0.032±

            0.003#

            4h

            0.024±

            0.001

            0.056±

            0.002*

            0.032±

            0.002*#

            0.030±

            0.001*

            0.028±

            0.003#

            5h

            0.025±

            0.001

            0.054±

            0.002*

            0.030±

            0.001*#

            0.028±

            0.001*#

            0.027±

            0.001#

            24h

            0.004±

            0.001

            0.054±

            0.002*

            0.017±

            0.001*#

            0.015±

            0.002*#

            0.011±

            0.001#

            Values are the mean ± SD (n=6).* denotes p < 0.05 when compared with normal control,#denotes p < 0.05 when compared with toxic control.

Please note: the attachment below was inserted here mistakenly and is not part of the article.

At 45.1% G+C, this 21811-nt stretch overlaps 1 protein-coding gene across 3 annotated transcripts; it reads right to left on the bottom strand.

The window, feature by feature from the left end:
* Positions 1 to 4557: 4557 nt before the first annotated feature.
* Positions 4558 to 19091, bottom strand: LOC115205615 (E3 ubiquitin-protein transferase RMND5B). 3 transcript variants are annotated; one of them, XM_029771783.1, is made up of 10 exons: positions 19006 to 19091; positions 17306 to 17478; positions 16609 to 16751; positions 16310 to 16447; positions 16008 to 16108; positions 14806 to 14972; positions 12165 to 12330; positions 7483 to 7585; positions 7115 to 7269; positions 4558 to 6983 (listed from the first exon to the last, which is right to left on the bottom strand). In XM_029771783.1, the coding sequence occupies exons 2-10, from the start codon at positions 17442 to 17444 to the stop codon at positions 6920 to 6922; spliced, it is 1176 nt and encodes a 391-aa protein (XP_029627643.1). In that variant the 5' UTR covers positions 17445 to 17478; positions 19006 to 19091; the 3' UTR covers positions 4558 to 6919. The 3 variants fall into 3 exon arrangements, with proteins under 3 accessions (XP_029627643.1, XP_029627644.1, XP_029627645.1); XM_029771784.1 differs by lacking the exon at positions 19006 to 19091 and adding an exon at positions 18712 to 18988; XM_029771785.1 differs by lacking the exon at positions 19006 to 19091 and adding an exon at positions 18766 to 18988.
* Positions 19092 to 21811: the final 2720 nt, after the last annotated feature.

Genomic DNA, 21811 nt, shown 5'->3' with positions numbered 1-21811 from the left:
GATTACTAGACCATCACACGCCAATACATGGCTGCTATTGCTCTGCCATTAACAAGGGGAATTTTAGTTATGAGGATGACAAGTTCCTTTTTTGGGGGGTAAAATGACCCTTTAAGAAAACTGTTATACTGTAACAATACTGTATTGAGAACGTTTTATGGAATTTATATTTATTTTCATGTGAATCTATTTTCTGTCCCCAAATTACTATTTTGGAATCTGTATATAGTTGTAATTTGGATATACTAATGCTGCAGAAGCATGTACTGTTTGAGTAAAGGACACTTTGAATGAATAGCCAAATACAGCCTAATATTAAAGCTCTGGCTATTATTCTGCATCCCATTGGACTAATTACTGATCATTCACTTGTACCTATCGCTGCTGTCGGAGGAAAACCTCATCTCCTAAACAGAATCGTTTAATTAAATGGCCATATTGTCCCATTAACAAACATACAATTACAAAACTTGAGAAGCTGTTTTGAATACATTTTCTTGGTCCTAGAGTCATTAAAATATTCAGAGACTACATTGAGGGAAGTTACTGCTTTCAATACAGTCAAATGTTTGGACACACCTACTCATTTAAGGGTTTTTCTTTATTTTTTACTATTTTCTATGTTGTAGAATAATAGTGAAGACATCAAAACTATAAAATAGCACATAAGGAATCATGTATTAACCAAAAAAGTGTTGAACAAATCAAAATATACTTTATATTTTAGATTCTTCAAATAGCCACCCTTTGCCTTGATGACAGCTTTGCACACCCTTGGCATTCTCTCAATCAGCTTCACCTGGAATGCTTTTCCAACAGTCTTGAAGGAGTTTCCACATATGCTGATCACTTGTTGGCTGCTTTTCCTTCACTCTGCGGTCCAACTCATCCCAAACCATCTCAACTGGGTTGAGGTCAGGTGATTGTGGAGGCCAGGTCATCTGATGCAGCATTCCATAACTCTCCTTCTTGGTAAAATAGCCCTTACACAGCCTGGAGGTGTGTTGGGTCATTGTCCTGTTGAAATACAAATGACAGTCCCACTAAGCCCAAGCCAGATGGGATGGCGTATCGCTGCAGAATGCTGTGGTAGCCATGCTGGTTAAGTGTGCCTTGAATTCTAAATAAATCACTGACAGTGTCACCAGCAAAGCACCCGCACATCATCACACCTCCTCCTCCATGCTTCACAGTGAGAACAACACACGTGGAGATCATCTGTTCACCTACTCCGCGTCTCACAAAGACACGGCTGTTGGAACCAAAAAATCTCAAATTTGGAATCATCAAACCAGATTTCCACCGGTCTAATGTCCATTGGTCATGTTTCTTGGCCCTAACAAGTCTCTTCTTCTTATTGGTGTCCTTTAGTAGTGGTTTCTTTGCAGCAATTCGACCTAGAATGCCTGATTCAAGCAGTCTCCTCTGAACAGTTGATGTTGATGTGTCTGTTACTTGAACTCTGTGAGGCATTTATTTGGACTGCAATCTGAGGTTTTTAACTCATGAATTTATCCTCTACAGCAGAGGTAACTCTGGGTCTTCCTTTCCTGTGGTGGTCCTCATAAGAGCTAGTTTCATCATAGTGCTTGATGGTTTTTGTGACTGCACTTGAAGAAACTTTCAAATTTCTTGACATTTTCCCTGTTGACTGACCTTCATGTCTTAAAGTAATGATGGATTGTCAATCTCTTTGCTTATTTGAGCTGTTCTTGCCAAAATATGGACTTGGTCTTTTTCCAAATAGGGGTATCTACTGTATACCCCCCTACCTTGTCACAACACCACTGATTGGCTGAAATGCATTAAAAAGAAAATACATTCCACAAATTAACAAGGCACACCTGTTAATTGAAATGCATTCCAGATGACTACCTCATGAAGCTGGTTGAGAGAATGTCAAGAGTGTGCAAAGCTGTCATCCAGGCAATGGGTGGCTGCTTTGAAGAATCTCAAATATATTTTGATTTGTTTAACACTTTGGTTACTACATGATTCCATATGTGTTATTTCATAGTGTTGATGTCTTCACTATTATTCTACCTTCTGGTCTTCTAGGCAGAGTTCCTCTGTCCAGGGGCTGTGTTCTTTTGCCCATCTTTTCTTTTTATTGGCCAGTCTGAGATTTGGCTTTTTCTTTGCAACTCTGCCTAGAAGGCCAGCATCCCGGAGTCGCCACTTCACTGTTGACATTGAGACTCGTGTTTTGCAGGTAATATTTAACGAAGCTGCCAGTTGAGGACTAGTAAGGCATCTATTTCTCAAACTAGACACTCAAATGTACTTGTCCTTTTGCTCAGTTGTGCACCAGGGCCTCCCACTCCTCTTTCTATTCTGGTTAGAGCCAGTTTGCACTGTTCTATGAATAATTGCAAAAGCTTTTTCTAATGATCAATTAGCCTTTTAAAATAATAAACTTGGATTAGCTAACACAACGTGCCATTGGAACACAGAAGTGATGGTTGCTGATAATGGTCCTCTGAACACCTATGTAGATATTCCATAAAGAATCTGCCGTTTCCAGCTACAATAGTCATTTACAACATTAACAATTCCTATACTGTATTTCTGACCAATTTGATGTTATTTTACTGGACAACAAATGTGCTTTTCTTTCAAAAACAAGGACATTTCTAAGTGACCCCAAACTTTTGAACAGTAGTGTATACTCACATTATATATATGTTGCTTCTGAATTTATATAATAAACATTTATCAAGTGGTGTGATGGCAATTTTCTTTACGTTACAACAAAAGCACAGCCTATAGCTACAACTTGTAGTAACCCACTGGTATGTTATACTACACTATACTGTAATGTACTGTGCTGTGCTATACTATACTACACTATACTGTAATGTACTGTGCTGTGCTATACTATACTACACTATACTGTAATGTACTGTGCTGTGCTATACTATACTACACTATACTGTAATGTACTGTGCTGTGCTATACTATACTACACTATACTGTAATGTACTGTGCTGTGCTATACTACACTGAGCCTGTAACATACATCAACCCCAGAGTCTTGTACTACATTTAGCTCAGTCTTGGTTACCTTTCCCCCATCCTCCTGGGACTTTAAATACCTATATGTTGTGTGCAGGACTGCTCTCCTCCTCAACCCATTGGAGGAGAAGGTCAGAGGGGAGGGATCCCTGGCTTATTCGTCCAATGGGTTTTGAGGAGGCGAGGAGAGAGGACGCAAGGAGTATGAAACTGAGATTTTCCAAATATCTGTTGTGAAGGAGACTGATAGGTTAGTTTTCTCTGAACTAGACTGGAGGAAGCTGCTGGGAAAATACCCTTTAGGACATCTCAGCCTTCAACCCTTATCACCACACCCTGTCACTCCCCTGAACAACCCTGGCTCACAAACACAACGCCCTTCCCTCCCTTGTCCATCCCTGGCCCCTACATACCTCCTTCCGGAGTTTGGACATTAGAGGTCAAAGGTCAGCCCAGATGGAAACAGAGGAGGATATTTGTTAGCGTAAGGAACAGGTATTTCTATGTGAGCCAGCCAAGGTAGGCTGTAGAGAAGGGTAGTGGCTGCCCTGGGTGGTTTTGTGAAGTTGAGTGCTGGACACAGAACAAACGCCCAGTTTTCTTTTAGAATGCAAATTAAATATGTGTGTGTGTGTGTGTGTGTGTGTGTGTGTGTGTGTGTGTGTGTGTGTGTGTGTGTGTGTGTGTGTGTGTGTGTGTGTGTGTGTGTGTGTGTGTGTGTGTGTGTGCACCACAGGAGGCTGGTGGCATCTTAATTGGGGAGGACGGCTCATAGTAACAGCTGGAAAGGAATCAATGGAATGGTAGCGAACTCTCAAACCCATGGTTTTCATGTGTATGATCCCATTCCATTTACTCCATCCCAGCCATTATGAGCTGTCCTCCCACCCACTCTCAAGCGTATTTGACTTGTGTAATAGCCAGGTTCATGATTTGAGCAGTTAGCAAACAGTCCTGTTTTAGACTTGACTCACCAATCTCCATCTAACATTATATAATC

1. Effect of EF18 on percentage inhibition of carrageenan-induced paw edema.

              The percentage inhibition by EF18 is shown in TABLE III. All the results obtained were compared with that of the standard reference drug and it was found that a higher dose of EF18 showed more inhibition of edema in 1st, 2nd and 3rd hour than the lower dose of EF18.

              TABLE III. Effect of EF18 on percentage inhibition of carrageenan induced paw edema

              Groups

              Treatment

              %inhibition at 1st h

              %inhibition at 3rdh

              %inhibition at 5thh

              Group II

              EF18

              (250mg/kg)

              2.44

              1.086

              0.466

              Group III

              EF18